These are all the typical themes you’ll find, in the majority of the author’s most known works, say, Crime and Punishment, but Dostoyevsky excels in it, so one could never get bored with his prose (unless you’re more into action-packed stories rather than something meant to provide food for thought). A bit depressing, maybe, making you ponder the horror of war and its repercussions, but definitely a valuable and worthwhile book. And there’s still Brothers Karamazow waiting for my mercy… but I’m so afraid of this magnum opus that I feel it’ll be really difficult to find just the right time to take a whack at it!
My final rating would be 4/5 stars, although I do realize some would call it a sin not to give Fyodor 5 stars for just being himself 😉
Death Note (Black Edition), part 1 by Tsugumi Ōba, Taskeshi Obata
As a child I used to watch a lot of Japanese animations, such as “Sailor Moon” or the most popular back then, “Dragon Ball”. I still recall how I could spend several hours a day following the adventures of Usagi, waiting impatiently for new episodes or just re-watching the ones I already knew by heart. Dear lord, the 90s were such a beautiful time! The childhood nostalgia I’ve been feeling prompted me this year to catch up with some of the animes I’ve always wanted to see and the first choice was the ultimate classic, Death Note, and I couldn’t have chosen better. While I’ve always been fond of the Japanese culture and their unique drawing style, which was developed in Japan in the late 19th century and evolved into comics known as manga, I realized that I’d never actually read any of their graphic novels. This year’s October happened to bring a lot of changes in my life, so the natural course of events was to go with the flow and continue exploring new genres – in terms of literature and not only.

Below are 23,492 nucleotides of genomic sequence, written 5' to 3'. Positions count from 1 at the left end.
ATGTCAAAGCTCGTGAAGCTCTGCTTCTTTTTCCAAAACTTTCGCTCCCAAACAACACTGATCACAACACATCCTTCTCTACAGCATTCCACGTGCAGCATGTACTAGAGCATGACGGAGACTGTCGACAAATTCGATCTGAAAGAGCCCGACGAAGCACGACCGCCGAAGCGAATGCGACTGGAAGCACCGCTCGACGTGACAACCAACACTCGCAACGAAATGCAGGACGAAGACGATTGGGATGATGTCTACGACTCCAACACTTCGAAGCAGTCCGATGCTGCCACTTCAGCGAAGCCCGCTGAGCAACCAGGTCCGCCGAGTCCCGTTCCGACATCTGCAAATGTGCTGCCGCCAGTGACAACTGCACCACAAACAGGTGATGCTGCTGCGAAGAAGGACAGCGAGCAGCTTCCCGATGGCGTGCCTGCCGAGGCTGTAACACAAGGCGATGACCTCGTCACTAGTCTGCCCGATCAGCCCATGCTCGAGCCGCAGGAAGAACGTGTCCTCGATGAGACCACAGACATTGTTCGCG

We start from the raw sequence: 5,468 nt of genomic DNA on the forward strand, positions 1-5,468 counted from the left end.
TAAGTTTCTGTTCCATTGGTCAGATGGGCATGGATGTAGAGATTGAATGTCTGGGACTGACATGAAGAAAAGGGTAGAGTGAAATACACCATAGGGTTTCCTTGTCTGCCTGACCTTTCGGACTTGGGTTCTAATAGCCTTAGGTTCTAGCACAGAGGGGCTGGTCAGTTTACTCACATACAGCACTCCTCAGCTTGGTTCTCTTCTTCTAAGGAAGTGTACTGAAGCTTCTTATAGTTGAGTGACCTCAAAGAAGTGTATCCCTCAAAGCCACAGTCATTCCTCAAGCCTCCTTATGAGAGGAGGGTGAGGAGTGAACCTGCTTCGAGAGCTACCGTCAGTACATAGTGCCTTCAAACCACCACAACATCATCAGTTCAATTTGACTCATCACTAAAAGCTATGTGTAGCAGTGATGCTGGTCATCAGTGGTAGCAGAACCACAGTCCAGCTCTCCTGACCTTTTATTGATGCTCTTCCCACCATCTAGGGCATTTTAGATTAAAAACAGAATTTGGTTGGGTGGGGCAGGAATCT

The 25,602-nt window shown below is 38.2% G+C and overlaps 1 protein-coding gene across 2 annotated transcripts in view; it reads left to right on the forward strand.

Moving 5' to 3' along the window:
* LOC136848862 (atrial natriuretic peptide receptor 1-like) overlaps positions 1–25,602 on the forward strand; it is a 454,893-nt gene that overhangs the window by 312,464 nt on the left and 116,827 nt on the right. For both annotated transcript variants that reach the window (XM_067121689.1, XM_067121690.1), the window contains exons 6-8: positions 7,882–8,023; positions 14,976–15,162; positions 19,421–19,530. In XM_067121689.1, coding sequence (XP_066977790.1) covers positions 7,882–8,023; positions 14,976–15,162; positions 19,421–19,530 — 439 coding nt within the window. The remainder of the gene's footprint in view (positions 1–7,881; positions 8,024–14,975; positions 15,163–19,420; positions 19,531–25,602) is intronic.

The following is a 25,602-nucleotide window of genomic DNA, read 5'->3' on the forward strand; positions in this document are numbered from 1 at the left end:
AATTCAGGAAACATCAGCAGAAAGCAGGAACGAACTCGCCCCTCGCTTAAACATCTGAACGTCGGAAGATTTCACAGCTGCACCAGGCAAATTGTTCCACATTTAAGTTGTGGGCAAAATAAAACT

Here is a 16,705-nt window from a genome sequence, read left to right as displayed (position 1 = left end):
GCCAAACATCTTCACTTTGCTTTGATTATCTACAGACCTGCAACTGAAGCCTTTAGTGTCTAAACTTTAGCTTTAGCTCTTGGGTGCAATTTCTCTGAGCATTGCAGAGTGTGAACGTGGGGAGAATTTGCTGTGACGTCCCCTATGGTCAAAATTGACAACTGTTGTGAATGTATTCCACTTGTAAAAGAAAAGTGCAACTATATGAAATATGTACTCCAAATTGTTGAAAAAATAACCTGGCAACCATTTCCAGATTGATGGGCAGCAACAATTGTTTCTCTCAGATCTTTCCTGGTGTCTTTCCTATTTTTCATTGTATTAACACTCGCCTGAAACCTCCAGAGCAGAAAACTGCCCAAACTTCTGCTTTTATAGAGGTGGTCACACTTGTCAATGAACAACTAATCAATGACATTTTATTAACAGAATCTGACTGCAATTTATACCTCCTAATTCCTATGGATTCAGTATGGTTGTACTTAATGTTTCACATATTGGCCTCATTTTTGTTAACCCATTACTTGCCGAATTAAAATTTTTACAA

The ultimate classic is one of the best, if not the best, anime I’ve seen so far, so the choice of manga with which to loose my virginity was unanimous. What is “Death Note” actually about and what makes it so perfect in my eyes? To quote the plot description from the cover:
“Light Yagami is an ace student with great prospects–and he’s bored out of his mind. But all that changes when he finds the Death Note, a notebook dropped by a rogue Shinigami death god. Any human whose name is written in the notebook dies, and now Light has vowed to use the power of the Death Note to rid the world of evil. Will Light’s noble goal succeed, or will the Death Note turn him into the very thing he fights against? “